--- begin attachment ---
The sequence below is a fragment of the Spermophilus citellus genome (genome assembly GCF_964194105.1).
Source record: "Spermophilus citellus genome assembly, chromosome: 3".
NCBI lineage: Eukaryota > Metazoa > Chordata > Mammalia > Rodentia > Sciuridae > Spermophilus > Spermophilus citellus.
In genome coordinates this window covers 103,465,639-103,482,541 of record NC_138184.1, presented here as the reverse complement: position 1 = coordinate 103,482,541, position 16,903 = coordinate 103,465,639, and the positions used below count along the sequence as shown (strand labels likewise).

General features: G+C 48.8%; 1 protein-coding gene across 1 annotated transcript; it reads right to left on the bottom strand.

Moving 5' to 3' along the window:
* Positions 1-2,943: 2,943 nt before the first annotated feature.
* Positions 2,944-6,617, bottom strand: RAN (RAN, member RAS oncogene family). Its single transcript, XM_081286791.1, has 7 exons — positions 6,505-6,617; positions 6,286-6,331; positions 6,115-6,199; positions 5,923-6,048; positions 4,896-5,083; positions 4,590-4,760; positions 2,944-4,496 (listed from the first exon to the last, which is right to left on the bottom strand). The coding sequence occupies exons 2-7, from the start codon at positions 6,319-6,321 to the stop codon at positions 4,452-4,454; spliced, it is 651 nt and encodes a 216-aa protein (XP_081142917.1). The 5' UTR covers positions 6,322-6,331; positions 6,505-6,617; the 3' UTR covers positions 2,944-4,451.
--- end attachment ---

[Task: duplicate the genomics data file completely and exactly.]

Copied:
The sequence below is a fragment of the Spermophilus citellus genome (genome assembly GCF_964194105.1).
Source record: "Spermophilus citellus genome assembly, chromosome: 3".
NCBI lineage: Eukaryota > Metazoa > Chordata > Mammalia > Rodentia > Sciuridae > Spermophilus > Spermophilus citellus.
In genome coordinates this window covers 103,465,639-103,482,541 of record NC_138184.1, presented here as the reverse complement: position 1 = coordinate 103,482,541, position 16,903 = coordinate 103,465,639, and the positions used below count along the sequence as shown (strand labels likewise).

General features: G+C 48.8%; 1 protein-coding gene across 1 annotated transcript; it reads right to left on the bottom strand.

Moving 5' to 3' along the window:
* Positions 1-2,943: 2,943 nt before the first annotated feature.
* Positions 2,944-6,617, bottom strand: RAN (RAN, member RAS oncogene family). Its single transcript, XM_081286791.1, has 7 exons — positions 6,505-6,617; positions 6,286-6,331; positions 6,115-6,199; positions 5,923-6,048; positions 4,896-5,083; positions 4,590-4,760; positions 2,944-4,496 (listed from the first exon to the last, which is right to left on the bottom strand). The coding sequence occupies exons 2-7, from the start codon at positions 6,319-6,321 to the stop codon at positions 4,452-4,454; spliced, it is 651 nt and encodes a 216-aa protein (XP_081142917.1). The 5' UTR covers positions 6,322-6,331; positions 6,505-6,617; the 3' UTR covers positions 2,944-4,451.